Property Gone Wild

No one is so naive as to think there’s something intellectual or creative about ‘intellectual property rights’. They protect even the worst Britney Spears wannabe from Britney-Spears-wannabe wannabes. Music company lawyers may talk about protecting an ‘artist’s works’ against debasement or corruption, but the ‘protection’ of intellectual property is also a licence to debase and corrupt. For those who don’t posses them, intellectual property rights do indeed protect the ‘works’ against debasement, or for that matter ennoblement. Those that do possess the rights to a work – not necessarily the artists themselves – can debase and corrupt it as much as they like. I’m pretty sure I’ve heard a composition by Little Walter, one of the three or four true giants of the blues, used to advertise tampons. Whoever came up with that had no doubt intellectual property in the music. On the other hand, the composition techniques central to classic blues, which involve extensive borrowing from others, now count as piratical. Today, Robert Johnson or Blind Lemon Jefferson would be looking at fines or lawsuits for their work.

Most debates on intellectual property focus on its limits, which have been stretched as far as lobbyists can stretch them. Few people now remember that the original notion of music or literary ‘piracy’ was copying for resale: a ‘pirated edition’ was not just any copy of a protected work, but copies printed for commercial use. Today, every hall-monitor type has bought into the notion that non-commercial copying is ‘theft’, no matter how often commentators remark that, when theft occurs, the victim doesn’t normally retain what is stolen. And a whole generation of suckers is learning that, when they buy a CD, they aren’t buying those tracks to do as they please with – heavens no! – but a licence to use those tracks, one which does not extend to such enormities as giving music away.

Sharing music is not theft or piracy. Is it harmful? Certainly it is, to some people. So are many impeccably legal practices, like automating production lines, or sharing clothes or cars or apartments, or amateur entertainment, or do-it-yourself home repair. Any of these activities can destroy someone’s livelihood, though none so much as free competition itself: this great god of business ideologues of course very frequently eliminates the jobs at less competitive firms. Those laid off are quite often left homeless and destitute. If harming livelihood is going to be a justification for restricting the use of what you possess, the restrictions will soon become intolerable.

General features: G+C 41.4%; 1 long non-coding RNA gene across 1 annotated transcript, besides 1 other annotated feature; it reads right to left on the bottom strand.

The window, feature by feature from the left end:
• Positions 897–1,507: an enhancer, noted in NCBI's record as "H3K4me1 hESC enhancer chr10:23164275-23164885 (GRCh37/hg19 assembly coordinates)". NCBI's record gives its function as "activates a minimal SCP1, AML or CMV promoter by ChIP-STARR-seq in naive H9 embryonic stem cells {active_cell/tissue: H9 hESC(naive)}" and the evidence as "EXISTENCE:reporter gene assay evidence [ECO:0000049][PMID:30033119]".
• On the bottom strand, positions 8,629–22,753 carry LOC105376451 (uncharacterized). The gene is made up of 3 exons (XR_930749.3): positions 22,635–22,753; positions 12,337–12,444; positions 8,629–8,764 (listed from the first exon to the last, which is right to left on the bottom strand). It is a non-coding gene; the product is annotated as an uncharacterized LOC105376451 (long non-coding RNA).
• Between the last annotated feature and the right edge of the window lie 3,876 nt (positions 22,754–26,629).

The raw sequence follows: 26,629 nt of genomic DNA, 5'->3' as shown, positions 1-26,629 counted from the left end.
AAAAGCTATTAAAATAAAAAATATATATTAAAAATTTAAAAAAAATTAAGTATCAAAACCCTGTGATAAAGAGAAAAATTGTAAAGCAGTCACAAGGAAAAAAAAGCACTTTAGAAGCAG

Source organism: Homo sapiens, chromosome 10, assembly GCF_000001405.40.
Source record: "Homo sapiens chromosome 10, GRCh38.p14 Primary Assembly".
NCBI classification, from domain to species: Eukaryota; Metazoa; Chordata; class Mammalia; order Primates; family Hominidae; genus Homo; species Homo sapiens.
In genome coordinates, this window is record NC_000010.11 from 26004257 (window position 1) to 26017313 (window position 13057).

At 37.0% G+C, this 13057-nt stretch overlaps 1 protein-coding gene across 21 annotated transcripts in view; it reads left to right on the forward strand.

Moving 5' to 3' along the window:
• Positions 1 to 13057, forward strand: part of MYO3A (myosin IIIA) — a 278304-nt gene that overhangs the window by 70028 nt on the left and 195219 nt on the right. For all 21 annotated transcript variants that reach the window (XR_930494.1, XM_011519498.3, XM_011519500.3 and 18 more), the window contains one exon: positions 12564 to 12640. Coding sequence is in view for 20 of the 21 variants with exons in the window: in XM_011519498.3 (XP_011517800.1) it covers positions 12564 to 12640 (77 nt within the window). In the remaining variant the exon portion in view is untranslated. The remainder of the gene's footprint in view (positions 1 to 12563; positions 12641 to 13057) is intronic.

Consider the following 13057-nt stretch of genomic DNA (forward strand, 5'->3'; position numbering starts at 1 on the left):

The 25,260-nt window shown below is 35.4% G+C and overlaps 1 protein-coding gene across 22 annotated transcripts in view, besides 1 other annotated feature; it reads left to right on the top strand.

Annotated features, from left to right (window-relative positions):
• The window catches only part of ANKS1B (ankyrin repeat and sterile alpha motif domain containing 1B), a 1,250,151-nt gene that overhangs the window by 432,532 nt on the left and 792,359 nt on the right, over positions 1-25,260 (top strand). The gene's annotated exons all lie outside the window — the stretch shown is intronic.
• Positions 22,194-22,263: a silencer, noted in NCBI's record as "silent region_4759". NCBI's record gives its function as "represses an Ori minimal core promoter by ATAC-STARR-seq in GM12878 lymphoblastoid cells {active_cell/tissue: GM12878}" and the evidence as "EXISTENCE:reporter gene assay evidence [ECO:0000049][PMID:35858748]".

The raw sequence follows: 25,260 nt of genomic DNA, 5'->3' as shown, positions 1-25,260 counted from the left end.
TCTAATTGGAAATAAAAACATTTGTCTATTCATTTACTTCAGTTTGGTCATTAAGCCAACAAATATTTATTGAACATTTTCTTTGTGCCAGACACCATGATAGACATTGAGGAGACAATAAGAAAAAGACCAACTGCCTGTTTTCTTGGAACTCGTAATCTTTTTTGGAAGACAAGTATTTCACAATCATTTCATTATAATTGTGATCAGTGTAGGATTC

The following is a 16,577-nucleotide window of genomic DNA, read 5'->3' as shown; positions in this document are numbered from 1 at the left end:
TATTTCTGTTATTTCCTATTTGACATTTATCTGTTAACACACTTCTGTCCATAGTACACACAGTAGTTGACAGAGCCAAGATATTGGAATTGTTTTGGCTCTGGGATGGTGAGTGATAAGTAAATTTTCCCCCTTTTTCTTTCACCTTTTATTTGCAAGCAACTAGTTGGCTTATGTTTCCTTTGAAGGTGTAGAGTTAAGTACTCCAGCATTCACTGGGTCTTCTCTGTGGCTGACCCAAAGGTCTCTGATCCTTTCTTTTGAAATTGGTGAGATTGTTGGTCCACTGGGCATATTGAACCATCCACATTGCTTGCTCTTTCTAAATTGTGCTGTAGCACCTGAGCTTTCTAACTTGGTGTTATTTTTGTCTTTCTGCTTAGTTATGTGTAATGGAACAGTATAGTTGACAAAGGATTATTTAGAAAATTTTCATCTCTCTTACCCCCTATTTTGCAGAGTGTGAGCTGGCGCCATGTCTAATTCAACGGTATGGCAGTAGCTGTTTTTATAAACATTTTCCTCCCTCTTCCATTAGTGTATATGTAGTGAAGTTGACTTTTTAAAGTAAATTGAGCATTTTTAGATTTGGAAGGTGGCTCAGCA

In addition one might ask: are the music and film industries really contributing something vital to our intellect or civilization these days? If so, how exactly is this contribution to be managed?

Since so many products of the music industry have nothing much to do with art, blanket protection of commercial musicians would be a pretty inefficient way to protect art or artists. And if these non-artists are essentially in business, and technology eliminates most of their profits, well, say hello to market forces.

Protecting every last penny Britney might possibly make does not do a whole hell of a lot for the many acknowledged masters of popular music now living in poverty. They were ripped off by the very industry now so desperate to protect artistic achievement. Protecting genuine artists, one would think, is most efficiently achieved by direct rewards for artistic merit, judged by their peers or by whatever other procedure seems to make sense. And if someone comes along to proclaim that none of us can judge artistic merit, what’s all the fuss about? How do we know that any music is more than a merely commercial product, whose value has no more claim to be protected by technology than horses and buggies?

There are more basic questions as well. Odd, with all the endless talk of technology bringing ‘new paradigms’, that ‘paradigm’ which most obviously needs renewal is never discussed – that of property itself. The current unrepentant popularity of filesharing indicates that the alleged property-rights of rock stars and music companies no longer command much respect. On the other hand, there is some concern that legitimate holders of these rights, artists who have not become corporate cash cows, are poorly served. Technology is the catalyst rather than the cause of these reactions. The cause is the conflict between property rights as currently conceived and the ideas underlying those rights.

Many people feel that current systems of property rights, though imperfect, are nevertheless essential; without them civilization itself would collapse. But these systems, as the mp3 controversy indicates, get into trouble when they exceed by too much the justifications that underlie them. What underlies them cannot be a body of law: it should be obvious by now that, since laws are often unjust, the mere fact that something is law provides no even moderately compelling reason to respect it. It can be right or wrong to obey the law, and to make it right, the law must have some moral foundation – even if the foundations of morality itself are debatable. Only a law widely perceived as right can have some claim to be respected.

What then are the moral principles that underlie property? They are not the laws of contract or transfer, because these presuppose rather than create a property in things: someone must already own something for it to figure in contractual arrangements. What is it, then, that would entitle someone to have something in the first place?